How to save giant tropical fruit bats: work with local hunters who use bat teeth as money
Cultural value of bat teeth means traditional hunting customs are “a positive, not a negative”
Bats often get the short end of the stick—when you look around in October, they’re featured in Halloween decorations right up there with unsavory characters like monsters and ghosts. But these animals are key to their environments as pollinators, dispersers of seeds, and insect-eaters. Plus, in the case of flying fox fruit bats, they have faces that even a bat-hating chiroptophobe could love—they look like German shepherd puppies with wings.
A new study out of The Field Museum and the University of Queensland, published in the conservation journal Oryx, delves into bat conservation on the Solomon Islands, where flying foxes play an important role in local tradition: the bats’ teeth are used as currency.
“Island flying foxes are a diverse group of bats, and they’re nearly all in trouble. Many species are endangered or extinct from some islands,” says lead author Tyrone Lavery of The Field Museum. In other Pacific islands outside of the Solomons, hunting has led to drastic reductions of flying fox populations. So, when Lavery learned about the custom of using flying fox teeth as currency on one of the islands making up the Solomons, Makira, he was curious how the practice played into locals’ hunting habits. “Many island flying foxes are endangered, but the effects of using their teeth as currency hasn’t been studied before,” he notes.
Lavery and his co-author John Fasi, a University of Queensland scientist originally from Makira, Solomon Islands, surveyed 197 Makira residents to learn about their use of flying fox teeth. The scientists wanted to know how the teeth were being used, whether the teeth were a driving factor in hunting, and how hunters might play a role in conservation of the flying foxes.
“Doing this study was fun—people think you are crazy to be asking about bats,” says Fasi. “They see how abundant the bats are in the wild and have no knowledge that they are threatened.”
Through the survey, the scientists learned that of the two types of flying foxes on Makira, the larger Pacific flying fox (Pteropus tonganus) and the smaller Makira flying fox (Pteropus cognatus), people were primarily hunting the big ones. Pacific flying foxes have a three-foot wingspan, and their teeth are big enough for people to drill holes in and make necklaces to use as currency. However, more important than their tooth size is their body mass overall: the primary reason these bats are hunted, Lavery and Fasi learned, is their meat, an important source of protein for Makira’s residents.
But while the bats’ teeth aren’t the primary reason why people hunt them, the teeth are put to important use: Makira locals use them as currency for important traditional transactions, like paying for weddings. Lavery and Fasi also learned that while Makirans of all ages engaged in bat hunting, younger generations thought that the practice of usingbat teeth as currency would wane.
“It is becoming evident that modern currency is slowing taking over the use of traditional currency,” says Fasi. “However, we see that the use of bats as food is still going on. But conserving bats involves a number of fronts, like protecting their habitats, forests and mangroves, from destruction. Perhaps balancing between the number of bats killed for traditional practices and the need to conserve some will continue to keep the population of bats intact.”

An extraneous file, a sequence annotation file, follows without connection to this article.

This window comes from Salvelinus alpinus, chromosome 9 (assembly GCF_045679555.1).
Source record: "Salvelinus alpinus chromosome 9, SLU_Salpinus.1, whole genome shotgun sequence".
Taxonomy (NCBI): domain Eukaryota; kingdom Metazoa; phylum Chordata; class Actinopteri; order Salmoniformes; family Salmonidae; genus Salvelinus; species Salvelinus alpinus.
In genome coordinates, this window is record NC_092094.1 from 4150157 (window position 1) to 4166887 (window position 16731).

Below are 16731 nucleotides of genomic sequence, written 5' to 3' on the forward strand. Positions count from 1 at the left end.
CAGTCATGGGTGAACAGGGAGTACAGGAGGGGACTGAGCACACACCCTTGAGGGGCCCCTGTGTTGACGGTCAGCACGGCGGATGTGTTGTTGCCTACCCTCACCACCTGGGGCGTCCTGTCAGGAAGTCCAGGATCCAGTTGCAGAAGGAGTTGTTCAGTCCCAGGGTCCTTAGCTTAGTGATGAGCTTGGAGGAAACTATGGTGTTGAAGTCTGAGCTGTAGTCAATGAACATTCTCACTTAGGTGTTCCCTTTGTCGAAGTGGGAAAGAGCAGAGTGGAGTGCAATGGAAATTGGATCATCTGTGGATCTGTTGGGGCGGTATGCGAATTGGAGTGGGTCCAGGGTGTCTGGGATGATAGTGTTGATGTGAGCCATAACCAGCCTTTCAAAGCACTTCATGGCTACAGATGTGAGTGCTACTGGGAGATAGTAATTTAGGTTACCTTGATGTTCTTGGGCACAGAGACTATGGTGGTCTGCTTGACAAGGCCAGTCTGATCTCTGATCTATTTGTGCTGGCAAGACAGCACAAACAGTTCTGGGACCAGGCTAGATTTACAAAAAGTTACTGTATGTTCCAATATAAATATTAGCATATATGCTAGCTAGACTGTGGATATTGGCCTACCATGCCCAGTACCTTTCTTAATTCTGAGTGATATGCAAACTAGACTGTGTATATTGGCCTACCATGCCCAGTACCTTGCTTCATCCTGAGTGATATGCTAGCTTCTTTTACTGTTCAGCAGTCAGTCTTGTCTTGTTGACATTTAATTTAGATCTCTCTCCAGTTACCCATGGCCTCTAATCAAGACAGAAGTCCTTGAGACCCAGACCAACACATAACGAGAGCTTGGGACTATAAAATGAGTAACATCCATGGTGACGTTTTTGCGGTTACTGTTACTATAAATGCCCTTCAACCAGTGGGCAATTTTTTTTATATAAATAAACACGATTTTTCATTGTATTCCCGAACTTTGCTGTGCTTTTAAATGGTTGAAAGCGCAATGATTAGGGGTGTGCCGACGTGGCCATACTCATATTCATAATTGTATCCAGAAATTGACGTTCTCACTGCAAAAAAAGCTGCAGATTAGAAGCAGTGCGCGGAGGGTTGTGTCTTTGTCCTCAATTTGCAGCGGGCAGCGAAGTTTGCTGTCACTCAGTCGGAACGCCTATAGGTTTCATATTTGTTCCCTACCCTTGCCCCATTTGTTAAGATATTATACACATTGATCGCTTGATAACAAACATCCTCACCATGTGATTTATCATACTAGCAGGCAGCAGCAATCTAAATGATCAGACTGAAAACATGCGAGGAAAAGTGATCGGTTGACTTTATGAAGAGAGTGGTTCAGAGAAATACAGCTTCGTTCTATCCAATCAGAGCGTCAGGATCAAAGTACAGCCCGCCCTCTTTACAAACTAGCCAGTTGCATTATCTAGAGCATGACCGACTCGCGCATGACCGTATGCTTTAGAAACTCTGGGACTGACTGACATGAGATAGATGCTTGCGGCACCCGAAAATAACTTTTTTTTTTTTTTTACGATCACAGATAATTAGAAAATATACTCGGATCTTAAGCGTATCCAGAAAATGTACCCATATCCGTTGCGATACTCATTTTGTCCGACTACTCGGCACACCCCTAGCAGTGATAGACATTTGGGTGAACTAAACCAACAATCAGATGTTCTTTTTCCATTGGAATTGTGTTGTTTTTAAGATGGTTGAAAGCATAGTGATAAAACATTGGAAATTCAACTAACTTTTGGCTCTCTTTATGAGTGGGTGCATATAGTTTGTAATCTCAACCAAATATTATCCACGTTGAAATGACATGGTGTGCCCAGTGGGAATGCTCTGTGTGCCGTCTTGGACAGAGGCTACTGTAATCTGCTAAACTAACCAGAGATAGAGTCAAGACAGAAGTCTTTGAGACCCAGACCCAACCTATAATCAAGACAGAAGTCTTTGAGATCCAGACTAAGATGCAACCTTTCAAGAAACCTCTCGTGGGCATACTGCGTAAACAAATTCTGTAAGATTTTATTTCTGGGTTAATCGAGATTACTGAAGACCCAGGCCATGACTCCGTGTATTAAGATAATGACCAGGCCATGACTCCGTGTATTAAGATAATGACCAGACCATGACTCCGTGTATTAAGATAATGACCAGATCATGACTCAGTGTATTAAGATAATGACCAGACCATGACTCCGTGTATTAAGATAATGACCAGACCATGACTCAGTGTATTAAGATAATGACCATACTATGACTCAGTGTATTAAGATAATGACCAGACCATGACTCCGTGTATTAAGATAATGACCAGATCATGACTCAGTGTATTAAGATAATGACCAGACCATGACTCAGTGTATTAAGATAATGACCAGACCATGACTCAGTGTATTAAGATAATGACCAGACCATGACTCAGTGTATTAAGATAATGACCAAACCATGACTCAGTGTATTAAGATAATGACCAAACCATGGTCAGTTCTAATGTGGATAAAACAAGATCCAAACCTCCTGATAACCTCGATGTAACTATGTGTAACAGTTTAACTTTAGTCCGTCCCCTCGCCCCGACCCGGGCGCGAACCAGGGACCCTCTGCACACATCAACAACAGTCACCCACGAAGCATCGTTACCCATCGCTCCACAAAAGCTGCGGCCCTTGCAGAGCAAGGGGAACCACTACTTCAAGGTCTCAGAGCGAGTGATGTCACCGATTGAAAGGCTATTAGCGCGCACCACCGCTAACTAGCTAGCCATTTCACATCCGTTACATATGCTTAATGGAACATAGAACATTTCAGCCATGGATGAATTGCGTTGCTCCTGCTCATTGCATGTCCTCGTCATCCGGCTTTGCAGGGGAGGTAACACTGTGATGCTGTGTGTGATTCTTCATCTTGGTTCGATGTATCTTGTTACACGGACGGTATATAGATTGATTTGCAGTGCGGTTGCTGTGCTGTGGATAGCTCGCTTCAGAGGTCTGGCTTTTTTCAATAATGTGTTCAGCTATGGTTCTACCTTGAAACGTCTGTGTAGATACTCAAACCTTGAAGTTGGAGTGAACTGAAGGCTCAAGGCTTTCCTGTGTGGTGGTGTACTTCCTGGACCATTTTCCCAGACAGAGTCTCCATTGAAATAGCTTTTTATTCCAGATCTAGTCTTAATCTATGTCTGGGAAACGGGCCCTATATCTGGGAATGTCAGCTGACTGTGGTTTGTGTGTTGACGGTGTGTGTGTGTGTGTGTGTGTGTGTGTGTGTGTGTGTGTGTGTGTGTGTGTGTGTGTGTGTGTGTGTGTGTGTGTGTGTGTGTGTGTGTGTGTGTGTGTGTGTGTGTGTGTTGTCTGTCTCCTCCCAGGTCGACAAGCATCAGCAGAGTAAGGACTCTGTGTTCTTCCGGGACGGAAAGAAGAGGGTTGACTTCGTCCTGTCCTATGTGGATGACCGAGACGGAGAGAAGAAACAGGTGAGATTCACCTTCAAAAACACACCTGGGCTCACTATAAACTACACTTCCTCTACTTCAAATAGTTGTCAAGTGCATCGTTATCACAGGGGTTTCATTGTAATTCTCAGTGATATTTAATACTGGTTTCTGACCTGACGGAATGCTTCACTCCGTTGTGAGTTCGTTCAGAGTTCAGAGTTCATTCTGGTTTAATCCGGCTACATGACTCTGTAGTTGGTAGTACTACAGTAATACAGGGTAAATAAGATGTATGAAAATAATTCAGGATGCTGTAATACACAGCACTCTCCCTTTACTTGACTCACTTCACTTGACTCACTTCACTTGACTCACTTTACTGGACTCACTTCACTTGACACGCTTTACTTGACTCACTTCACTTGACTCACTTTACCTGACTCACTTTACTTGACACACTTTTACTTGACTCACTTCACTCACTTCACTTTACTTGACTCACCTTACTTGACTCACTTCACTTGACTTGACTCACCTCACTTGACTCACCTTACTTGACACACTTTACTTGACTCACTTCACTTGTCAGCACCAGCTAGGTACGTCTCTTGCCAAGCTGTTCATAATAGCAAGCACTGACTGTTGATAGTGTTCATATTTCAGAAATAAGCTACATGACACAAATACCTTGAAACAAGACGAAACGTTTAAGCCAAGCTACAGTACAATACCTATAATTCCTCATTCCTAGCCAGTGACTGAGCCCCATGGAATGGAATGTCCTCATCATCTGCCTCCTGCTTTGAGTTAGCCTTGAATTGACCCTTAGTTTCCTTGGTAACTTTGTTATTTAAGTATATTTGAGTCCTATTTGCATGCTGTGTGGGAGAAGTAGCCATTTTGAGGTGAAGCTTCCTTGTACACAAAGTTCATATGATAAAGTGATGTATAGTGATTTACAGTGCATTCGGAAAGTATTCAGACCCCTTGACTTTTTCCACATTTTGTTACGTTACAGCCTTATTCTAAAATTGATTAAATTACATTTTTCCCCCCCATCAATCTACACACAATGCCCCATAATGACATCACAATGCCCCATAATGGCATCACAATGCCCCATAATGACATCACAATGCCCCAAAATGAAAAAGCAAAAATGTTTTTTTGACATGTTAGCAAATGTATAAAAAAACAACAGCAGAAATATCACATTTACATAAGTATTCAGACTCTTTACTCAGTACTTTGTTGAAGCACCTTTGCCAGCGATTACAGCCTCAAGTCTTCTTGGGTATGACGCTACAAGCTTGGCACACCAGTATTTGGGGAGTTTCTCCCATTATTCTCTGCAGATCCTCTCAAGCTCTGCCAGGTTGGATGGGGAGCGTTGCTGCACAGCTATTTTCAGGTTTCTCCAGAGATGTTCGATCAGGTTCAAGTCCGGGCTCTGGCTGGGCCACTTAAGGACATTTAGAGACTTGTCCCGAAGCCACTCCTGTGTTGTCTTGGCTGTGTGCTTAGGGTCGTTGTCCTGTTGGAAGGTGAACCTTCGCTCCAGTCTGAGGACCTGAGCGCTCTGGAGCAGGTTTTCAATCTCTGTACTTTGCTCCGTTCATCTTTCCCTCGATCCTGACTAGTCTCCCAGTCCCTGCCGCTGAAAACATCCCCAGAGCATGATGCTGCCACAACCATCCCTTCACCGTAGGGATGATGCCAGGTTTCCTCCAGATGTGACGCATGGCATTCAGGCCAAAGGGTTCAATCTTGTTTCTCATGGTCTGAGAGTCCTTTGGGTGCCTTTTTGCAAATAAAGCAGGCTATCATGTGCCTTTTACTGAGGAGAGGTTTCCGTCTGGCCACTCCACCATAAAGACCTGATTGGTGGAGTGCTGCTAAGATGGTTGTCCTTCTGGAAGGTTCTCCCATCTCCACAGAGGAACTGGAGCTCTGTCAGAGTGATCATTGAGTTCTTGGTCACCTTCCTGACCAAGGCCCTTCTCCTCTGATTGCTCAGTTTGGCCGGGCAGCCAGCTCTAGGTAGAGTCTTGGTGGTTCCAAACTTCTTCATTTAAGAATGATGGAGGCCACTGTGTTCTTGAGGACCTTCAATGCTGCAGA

The authors note that the answer to protecting the bats doesn’t simply lie in forbidding Makirans from hunting them.
“The practice of hunting bats shouldn’t necessarily be stopped, it needs to be managed sustainably. The continuing use of traditional currency is something to be celebrated” says Lavery. “It’s important for scientists to communicate with local hunters and say, these bats are important to your culture, but they’re also vulnerable.” The bats’ important role in Makiran traditions makes a good argument for preserving them as a species, says Lavery: “It’s a positive, not a negative, that their teeth are so culturally valuable.”
“We would not discourage people from using bat teeth because it is an important custom, and people don’t hunt for teeth only. But at the same time, we encourage people to hunt sustainably,” says Fasi. “Conservation work must always get the support of local communities if it is to work.”
These conservation efforts could include suggesting that hunters avoid targeting bat roosts and setting aside protected areas in regions of Makira that already have low hunting. Additionally, as bats are one of the few sources of protein on the island, finding new protein sources could lessen dependence on bat bushmeat.
Lavery notes the importance of the study for its role in protecting flying foxes, which, by extension, protects the island’s environment overall. “The bats are hugely important for health of Makira’s whole ecosystem. The Pacific islands are exposed to hurricanes, which can destroy forests—fruit bats spread seeds that help forests regenerate.”
And, remarks Lavery, “It’s pretty amazing when it’s getting towards dusk and you’re sitting next to the shore and you see these massive bats come gliding over the ocean. It’s just fascinating—you don’t know where they’re going or where they’re coming from, and it makes you really marvel and wonder at them.”
Left: A flying fox fruit bat (Pteropus tonganus) from the Solomon Islands. Above: Flying fox teeth strung into a necklace and used as currency on the island of Makira. Photos © Tyrone Lavery, The Field Museum.
The paper, “Buying through your teeth: traditional currency and conservation of flying foxes Pteropus spp. in Solomon Islands“, appears in the current issue of Oryx – The International Journal of Conservation and is available open access.